The Forgotten "F": A Tale of Fedora's Foundations

Máirín Duffy duffy at
Tue Apr 22 12:55:26 UTC 2014

Hi folks,

> On 04/22/2014 07:40 AM, "Jóhann B. Guðmundsson" wrote:
>> Is it safe to assume that research is backup by public usability
>> tests?

On 04/22/2014 07:55 AM, Stephen Gallagher wrote:
> When I invoke Máirín, I usually find it safe to make that assumption,
> but I'll let her speak for herself on the matter.

We did tests at Red Hat's office in Boston for RHEL 7. Those tests were 
with experienced system administrators looking to install server 
targets. They were not looking to install workstations, and as they 
stated their typical install process is automated and involves 
kickstart; they do not perform attended installs frequently at all. The 
summary of results from that test are available here: 
  (posted to

I'm fairly certain based on experience (if you want to question *that*, 
we can talk about that in more depth too) that this class of users:

- Do not care about the license conditions. They trust that Red Hat has 
handled that appropriately for them.

- Probably do have a preference for command line vs polished apps, but 
do not care about this when installing a server. (Generally the 
experienced admins favor command line whereas junior admins or admins 
that also work on Windows machines prefer polished apps)

- Do care about full functionality vs. small size / speed. They make 
this selection interactively using the software selection / comps screen 
in the new anaconda; for day-to-day this is controlled via the selection 
of particular kickstarts or recipes in their automated provisioning systems.

We also did tests at last year. My OPW intern Stephanie 
Manuel designed the test with me and Jiri Eischmann, Jaroslav Reznik, 
and Filip Kosik among others, did an excellent job running the tests 
on-site. I have the videos but I do not have release forms for the 
testers who took that test, so I don't think I can post them - but it is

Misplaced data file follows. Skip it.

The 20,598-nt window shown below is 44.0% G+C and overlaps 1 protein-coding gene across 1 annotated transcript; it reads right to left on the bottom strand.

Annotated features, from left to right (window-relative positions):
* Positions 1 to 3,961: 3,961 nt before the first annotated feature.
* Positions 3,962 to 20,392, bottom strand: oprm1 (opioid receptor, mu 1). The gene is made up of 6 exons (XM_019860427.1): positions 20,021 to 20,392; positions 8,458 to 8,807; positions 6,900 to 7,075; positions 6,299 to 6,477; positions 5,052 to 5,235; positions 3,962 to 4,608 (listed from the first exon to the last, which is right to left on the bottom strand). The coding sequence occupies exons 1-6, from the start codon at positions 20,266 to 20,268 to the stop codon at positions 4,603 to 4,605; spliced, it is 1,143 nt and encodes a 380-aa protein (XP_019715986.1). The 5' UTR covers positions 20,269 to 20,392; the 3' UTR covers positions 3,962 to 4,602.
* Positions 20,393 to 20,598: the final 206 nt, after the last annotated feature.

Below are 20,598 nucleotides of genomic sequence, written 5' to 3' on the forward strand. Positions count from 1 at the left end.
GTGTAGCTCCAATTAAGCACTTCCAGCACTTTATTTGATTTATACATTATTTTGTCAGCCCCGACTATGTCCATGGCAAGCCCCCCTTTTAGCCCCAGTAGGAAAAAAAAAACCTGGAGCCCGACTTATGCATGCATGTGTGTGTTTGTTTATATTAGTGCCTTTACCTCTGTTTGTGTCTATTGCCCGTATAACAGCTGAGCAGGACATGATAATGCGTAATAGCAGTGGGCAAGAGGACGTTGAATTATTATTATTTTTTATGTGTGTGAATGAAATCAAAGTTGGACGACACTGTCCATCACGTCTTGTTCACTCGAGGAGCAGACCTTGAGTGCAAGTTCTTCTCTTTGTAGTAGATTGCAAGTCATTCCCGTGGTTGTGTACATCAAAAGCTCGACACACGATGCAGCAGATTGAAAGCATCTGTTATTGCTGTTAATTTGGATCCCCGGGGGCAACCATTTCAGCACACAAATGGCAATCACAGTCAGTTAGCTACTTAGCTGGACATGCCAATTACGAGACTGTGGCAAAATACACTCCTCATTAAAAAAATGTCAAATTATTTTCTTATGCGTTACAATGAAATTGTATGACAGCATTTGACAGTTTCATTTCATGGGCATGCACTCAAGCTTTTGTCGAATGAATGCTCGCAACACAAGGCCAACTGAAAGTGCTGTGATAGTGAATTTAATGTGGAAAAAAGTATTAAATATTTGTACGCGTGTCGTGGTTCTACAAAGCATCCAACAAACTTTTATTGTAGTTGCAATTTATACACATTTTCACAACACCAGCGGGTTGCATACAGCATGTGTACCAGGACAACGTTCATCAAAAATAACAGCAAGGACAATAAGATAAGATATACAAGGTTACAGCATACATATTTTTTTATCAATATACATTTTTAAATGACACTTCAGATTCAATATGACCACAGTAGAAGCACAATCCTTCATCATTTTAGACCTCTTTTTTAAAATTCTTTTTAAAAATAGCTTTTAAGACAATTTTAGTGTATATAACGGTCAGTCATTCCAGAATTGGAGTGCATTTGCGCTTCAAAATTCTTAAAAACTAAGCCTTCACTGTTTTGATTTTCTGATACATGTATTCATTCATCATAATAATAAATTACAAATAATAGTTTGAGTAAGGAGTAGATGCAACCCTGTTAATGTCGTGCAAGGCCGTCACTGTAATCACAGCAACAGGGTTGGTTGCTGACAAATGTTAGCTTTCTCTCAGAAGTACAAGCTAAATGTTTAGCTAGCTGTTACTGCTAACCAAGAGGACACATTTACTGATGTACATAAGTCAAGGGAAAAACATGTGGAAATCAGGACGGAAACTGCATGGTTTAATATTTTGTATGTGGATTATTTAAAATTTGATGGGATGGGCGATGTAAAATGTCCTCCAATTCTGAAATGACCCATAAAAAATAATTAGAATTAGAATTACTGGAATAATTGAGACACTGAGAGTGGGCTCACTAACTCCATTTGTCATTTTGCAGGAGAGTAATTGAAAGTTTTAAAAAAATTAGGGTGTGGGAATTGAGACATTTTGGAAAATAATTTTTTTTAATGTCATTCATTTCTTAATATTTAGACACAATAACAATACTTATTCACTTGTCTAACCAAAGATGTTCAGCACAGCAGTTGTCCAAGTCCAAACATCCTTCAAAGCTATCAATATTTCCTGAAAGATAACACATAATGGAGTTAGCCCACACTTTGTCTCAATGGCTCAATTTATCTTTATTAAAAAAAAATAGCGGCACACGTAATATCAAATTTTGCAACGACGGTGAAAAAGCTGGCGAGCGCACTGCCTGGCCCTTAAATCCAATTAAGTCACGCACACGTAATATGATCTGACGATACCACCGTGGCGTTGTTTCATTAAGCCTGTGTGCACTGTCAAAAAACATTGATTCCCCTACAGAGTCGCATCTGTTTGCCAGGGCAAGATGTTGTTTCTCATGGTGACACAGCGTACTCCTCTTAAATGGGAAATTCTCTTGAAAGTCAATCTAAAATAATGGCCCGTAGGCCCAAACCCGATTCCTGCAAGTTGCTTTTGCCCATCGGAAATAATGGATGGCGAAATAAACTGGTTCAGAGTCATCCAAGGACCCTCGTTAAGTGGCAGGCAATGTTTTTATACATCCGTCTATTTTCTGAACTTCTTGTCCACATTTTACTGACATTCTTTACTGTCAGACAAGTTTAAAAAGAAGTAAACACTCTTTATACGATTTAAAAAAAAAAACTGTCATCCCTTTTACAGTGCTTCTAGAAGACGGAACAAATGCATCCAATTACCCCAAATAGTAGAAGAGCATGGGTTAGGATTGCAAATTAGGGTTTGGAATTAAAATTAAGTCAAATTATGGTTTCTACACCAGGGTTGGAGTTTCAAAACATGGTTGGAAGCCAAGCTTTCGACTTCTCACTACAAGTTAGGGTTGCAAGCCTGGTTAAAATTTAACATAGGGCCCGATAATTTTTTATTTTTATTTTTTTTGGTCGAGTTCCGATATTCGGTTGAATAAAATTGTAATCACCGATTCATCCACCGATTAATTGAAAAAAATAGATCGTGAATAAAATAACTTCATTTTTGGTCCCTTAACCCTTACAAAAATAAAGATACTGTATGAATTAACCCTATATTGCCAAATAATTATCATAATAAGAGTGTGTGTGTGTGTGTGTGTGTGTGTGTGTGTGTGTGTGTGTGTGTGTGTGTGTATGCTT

a lot of data and I'm not sure how useful it would be to post or where I 
could post it. These users for the most part had a technical background, 
but were more workstation-oriented in installation although they only 
interacted with the installer itself. Filip provided the data and the 
analysis of the results on that test:

All of the results from the tests were collated into one long issue list 

Some of the choices Przemek suggested don't make sense depending on the 
context. E.g., full functionality vs. small size / speed I think has a 
different meaning depending on whether you have a workstation target 
(which, either way, will include X) or a server target (which might not 
necessarily include X.) Same with command line vs polished apps.

Everything in our repos is free, so putting the choice in the installer 
seems off to me. Our policy (which is complex and obviously driven by 
things stronger than the UX) generally leaves it to users post-install 
to add encumbered software. I don't actually see the advantage to the 
user in changing that. PackageKit's UI used to have filters I think some 
were based on license. Maybe the GNOME software devs would be interested 
in having some kind of selection for the type of software offered to 
you. Similarly to how some Android app stores work - e.g. show me only 
free apps, or you can show me paid apps too.

So to back this up, a lot - what install target are we talking about, 
exactly? And what type of users are we talking about? My guidance as an 
IXD would be completely different depending on these things.


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